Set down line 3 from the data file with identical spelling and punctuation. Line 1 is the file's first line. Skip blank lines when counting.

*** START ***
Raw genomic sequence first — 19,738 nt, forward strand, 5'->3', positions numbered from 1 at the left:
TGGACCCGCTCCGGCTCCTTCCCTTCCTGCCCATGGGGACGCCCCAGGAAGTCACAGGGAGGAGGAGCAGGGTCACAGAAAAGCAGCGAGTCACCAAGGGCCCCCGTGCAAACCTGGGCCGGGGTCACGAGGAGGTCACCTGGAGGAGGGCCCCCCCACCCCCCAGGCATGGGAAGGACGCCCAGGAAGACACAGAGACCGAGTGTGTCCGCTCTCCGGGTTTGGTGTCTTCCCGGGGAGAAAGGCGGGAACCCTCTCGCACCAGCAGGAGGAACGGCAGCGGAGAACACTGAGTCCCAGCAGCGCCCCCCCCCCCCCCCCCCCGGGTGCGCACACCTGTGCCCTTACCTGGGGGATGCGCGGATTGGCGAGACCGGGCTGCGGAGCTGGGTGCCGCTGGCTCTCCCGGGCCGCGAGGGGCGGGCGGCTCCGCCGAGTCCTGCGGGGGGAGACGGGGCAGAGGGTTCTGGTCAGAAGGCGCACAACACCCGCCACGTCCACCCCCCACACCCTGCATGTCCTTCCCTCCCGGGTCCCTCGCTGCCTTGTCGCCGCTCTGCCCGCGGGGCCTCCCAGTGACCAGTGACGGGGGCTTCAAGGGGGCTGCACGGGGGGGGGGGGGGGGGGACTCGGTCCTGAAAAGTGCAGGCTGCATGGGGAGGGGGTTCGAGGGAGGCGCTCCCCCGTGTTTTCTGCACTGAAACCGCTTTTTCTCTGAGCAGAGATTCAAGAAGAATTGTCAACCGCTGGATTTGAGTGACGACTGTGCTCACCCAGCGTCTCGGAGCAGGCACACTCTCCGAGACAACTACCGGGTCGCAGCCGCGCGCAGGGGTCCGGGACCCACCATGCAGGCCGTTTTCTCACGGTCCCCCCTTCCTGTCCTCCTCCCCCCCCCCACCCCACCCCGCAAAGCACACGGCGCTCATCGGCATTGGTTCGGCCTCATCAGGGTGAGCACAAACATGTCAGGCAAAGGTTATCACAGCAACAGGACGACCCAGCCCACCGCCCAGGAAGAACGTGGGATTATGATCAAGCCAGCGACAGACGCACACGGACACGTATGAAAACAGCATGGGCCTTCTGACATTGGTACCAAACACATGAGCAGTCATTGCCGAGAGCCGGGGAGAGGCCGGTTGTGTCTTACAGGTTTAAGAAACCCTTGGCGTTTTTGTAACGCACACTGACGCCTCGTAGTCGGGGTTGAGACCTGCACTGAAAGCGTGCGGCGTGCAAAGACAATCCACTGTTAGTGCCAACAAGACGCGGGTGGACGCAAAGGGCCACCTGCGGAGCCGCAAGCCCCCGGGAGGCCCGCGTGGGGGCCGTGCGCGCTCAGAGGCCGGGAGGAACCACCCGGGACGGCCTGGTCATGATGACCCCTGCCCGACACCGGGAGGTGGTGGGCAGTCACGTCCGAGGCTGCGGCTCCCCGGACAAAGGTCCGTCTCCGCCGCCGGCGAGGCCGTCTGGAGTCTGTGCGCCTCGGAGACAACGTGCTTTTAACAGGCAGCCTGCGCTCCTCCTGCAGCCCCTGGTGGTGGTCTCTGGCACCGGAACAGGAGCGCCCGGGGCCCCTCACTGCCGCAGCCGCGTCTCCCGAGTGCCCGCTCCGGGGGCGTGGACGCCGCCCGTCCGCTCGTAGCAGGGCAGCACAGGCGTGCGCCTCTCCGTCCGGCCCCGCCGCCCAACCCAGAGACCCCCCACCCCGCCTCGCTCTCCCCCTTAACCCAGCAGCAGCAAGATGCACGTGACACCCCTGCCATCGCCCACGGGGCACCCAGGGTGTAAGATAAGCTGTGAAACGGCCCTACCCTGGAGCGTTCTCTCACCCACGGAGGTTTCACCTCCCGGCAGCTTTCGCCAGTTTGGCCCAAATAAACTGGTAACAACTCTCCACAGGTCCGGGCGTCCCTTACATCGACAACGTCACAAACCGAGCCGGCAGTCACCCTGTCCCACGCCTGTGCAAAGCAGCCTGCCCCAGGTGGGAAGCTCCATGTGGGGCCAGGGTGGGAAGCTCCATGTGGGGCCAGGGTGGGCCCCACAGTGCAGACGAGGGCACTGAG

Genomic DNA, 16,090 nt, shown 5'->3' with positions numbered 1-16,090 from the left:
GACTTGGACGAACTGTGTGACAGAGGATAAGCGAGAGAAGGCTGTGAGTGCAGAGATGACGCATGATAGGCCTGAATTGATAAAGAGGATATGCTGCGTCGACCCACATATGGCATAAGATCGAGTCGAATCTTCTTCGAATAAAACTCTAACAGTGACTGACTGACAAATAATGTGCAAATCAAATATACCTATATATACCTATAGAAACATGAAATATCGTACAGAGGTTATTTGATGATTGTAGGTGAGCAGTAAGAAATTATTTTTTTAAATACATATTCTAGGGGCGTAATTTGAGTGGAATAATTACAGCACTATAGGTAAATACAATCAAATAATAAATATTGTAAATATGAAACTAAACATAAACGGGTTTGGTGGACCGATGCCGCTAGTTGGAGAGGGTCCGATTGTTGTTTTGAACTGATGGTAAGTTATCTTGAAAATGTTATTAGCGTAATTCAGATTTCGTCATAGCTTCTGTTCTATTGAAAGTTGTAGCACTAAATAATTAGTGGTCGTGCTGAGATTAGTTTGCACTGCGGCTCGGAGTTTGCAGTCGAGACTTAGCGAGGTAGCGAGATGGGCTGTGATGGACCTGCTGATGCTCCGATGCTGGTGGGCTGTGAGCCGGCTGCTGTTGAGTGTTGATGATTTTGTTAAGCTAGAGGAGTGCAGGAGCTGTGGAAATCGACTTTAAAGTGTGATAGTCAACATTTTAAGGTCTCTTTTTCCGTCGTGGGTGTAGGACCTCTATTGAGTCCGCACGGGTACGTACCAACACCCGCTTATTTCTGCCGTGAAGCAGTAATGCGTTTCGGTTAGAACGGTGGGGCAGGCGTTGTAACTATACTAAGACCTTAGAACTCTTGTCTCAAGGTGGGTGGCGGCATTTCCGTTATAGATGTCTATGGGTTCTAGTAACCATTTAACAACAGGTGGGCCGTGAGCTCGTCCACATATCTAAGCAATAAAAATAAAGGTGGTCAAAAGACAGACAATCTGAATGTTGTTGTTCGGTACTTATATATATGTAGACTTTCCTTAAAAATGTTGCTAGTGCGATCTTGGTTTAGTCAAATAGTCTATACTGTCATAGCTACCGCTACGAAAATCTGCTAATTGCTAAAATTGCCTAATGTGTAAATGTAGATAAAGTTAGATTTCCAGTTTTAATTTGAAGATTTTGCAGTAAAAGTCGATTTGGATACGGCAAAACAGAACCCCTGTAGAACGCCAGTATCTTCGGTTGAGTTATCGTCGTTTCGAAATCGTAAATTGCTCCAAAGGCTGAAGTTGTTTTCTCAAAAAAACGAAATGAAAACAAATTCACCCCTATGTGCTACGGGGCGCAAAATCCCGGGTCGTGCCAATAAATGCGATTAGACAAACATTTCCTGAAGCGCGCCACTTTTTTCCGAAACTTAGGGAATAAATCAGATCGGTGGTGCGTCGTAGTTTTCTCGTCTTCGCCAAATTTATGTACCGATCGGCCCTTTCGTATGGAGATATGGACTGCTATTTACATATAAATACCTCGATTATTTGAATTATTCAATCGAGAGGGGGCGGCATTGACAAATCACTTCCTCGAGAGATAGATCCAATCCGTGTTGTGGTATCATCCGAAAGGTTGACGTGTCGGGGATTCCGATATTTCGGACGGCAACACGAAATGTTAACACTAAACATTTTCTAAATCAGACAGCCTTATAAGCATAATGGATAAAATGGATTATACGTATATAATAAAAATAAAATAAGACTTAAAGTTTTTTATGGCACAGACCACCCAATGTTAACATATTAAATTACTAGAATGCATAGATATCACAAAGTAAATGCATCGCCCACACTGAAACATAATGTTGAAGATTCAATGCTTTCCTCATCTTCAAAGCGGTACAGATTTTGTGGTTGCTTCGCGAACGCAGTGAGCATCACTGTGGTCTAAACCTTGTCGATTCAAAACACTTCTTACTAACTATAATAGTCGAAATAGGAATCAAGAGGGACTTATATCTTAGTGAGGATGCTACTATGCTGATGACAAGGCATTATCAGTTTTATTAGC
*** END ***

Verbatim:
Genomic DNA, 16,090 nt, shown 5'->3' with positions numbered 1-16,090 from the left: